23. Actually, I have remembered that I also like David Birney, who was also in the first series of St Elsewhere. Anyone heard of him? Know anything else he’s been in?
    Oddly enough, I was scrolling through the paper today and saw that Clash of the Titans, starring Harry Hamlin and Ursula Andress, is on UK TV today (channel 5). Small world.

  24. David Birney was married to Meredith Baxter Birney. They were in a show together called Bridget Loves Bernie in the 70s. They have at least one daughter, who majored, I believe, in classics at Yale.

  25. Being an SF&F fan, I’d recommend the late, lamented “Firefly” from Joss Whedon, Season 2 of “Doctor Who” (part of my Xmas present), “Buffy the Vampire Slayer”, and “Angel”.
    I am a big fan of David Tennant so I also recommend the non-SF&F series “Casanova” (which he did with Russell T Davies) and “Blackpool”, in which he plays a cop…

  26. Thanks again, everyone, for your eclectic recommendations and to Debra for the arcane info about David Birney! Daughter majored at Yale — with Jodie Foster I wonder or are the ages too different?
    My daughters have both Dr Who boxed sets but I don’t find them that good (the odd episode I’ve seen). Christopher Eccleston (first series) is far better than David Tennant’s knowing, send-uppy, sentimental (re. Rose) version in my opinion, but I am never going to approve of Barty Crouch Jr, whatever he is in.
    I agree that the first few episodes of Cracker were excellent, but it rapidly went off when Christopher E. (of later Dr Who fame) left the series and they softened the character of Cracker from nasty egotist to “old softy”. I stopped watching it at that point. These series usually seem to be good only until they hit the bigtime, then the dreaded ratings formula people take over.
    This happened to “Between the Lines”, which I can recommend, an excellent police procedural first series and not bad second, but by the third (and final) it had lost the plot (literally). That starred Neal Pearson and Francesca Annis, and featured corruption in the Met as well as the inevitable relationship wreckage.

  27. No, the ages are different: Jodie Foster was there before my time, and Kate Birney after. Well, not after exactly. It was 1996 and I had just given birth and was printing out the final copy of my dissertation. My friend Victor brought Rebecca–she was probably a week old–into his class by way of show and tell. I was in his office next door. And I know that Kate Birney was in that class, so that dates it.

  28. Ooh Maxine, if ever you head west and cross the Severn Bridge, you’d better keep this comment to yourself: “…Christopher Eccleston (first series) is far better than David Tennant’s knowing, send-uppy, sentimental (re. Rose) version in my opinion…” I suspect that if he’s not already there, 2007 will see Tennant’s adoption as an honorary Welsh person! He is much loved and much talked about here. And, dare I say it, no one seems to mention Ecclestone these days. I think his one Dr Who series may go down in history as a bit of a flash…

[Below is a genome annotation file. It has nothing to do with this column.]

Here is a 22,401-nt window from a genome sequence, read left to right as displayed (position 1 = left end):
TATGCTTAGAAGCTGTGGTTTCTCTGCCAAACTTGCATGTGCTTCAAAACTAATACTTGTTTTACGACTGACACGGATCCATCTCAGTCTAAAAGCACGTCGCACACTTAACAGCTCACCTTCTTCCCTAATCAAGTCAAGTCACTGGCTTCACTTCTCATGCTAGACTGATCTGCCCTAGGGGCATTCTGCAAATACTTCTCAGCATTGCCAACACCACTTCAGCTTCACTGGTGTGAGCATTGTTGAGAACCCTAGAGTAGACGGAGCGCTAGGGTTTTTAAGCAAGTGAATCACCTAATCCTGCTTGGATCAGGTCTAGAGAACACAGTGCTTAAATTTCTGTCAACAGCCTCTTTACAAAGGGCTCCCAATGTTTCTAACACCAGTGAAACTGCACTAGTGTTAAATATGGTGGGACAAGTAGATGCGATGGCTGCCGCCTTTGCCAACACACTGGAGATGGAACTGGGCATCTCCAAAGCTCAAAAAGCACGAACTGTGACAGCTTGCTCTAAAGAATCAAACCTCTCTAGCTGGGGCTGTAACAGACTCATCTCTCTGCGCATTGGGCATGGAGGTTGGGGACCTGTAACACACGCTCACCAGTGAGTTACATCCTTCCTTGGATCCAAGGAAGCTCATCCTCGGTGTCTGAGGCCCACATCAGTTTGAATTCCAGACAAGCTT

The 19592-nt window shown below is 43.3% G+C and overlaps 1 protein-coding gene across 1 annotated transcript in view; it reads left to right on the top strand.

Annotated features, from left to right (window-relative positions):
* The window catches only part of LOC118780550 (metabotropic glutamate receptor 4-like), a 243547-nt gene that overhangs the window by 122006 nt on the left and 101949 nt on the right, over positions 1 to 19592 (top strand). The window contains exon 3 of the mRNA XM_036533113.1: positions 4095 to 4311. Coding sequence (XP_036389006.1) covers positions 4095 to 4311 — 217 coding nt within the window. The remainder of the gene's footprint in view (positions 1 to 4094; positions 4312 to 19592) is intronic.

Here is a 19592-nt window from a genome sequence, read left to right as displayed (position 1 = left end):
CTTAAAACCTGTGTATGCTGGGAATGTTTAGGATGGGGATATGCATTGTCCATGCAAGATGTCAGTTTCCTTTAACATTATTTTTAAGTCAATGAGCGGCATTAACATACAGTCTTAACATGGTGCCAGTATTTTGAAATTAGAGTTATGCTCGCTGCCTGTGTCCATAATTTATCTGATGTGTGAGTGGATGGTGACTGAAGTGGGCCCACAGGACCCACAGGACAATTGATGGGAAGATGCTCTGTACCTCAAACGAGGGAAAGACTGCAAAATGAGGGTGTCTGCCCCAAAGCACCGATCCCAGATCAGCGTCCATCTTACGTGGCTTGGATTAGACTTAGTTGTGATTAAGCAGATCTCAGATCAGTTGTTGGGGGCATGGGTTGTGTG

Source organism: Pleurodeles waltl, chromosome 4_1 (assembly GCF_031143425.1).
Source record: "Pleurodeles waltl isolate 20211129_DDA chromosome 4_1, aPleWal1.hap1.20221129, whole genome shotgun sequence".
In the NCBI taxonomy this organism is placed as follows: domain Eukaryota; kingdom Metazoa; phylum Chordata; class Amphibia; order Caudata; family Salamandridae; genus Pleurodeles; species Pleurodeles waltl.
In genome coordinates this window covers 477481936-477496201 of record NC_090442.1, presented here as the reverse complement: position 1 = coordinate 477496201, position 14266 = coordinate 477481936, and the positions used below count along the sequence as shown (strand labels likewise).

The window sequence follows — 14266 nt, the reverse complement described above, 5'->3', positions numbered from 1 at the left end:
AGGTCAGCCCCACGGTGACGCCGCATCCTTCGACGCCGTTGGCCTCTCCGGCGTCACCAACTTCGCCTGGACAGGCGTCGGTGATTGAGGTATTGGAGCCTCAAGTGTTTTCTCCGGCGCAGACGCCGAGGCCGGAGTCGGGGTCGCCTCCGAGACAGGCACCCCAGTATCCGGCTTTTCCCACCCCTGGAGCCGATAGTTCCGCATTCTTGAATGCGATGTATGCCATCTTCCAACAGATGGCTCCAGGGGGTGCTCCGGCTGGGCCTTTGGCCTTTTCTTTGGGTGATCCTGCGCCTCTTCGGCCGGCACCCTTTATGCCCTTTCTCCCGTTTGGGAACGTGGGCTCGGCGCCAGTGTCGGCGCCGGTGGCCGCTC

Last Saturday, I ended up very welcomed into an ongoing conversation between two sales assistants at WHSmith about Dr Who and Tennant. I left with very detailed directions on how to find relevant “the book” in the neighbouring Waterstone’s branch.
    I’ve also heard wonderful stories about the cast and crew for Dr Who. The BBC South East Wales website carries some of them. Children love the involvement that comes frm filming at their school, for example.
    It’s clear: Tennant has been adopted here and is obviously dearly loved.
    Armed with that Maxine, I hope to protect you from lynchmobbing, should you ever come this way…
    I’m with you on Rickman – a wonderful actor and he can do the tango quite well. Also Neil Pearson and the series “Between the Lines” – why on earth did that one disappear? Classic stuff.
    He was recently in “The State Within” on BBC alongside Jason Isaacs (my recent “discovery”) who was in Harry Potter as Lucius Malfoy (thus I guess you’ve come across him, Maxine). A great actor and a pleasure to watch! “The State Within” was onerously complicated when it came to plot, but the production quality and the acting swept it along to great heights. I think there is to be a series two and I hope that if there is, the BBC will schedule it more kindly. (Up against reality TV is not the best time in the UK these days, if seeking ratings to validate the production.)
    Have a look at “The State Within”, Maxine. I think you may like it. Pearson and Isaacs in one programme…
    Lastly, I saw three episodes of NCIS yesterday. Very dry humour and some quirky characters. The home of integrity when it comes to crimes. A sort of mix of the best US crime series but set in the Navy. And kimbofo is right – Harmon has an elusive smile! Looking out for it just adds to the tension. The almost long lost David McCallum is in too, playing a forensic pathologist who gets to play with some very rigid and plastic looking corpse models. (The only downside I could see. They’d have been better off approaching a butcher for realism from what I could see. But I’m not complaining.)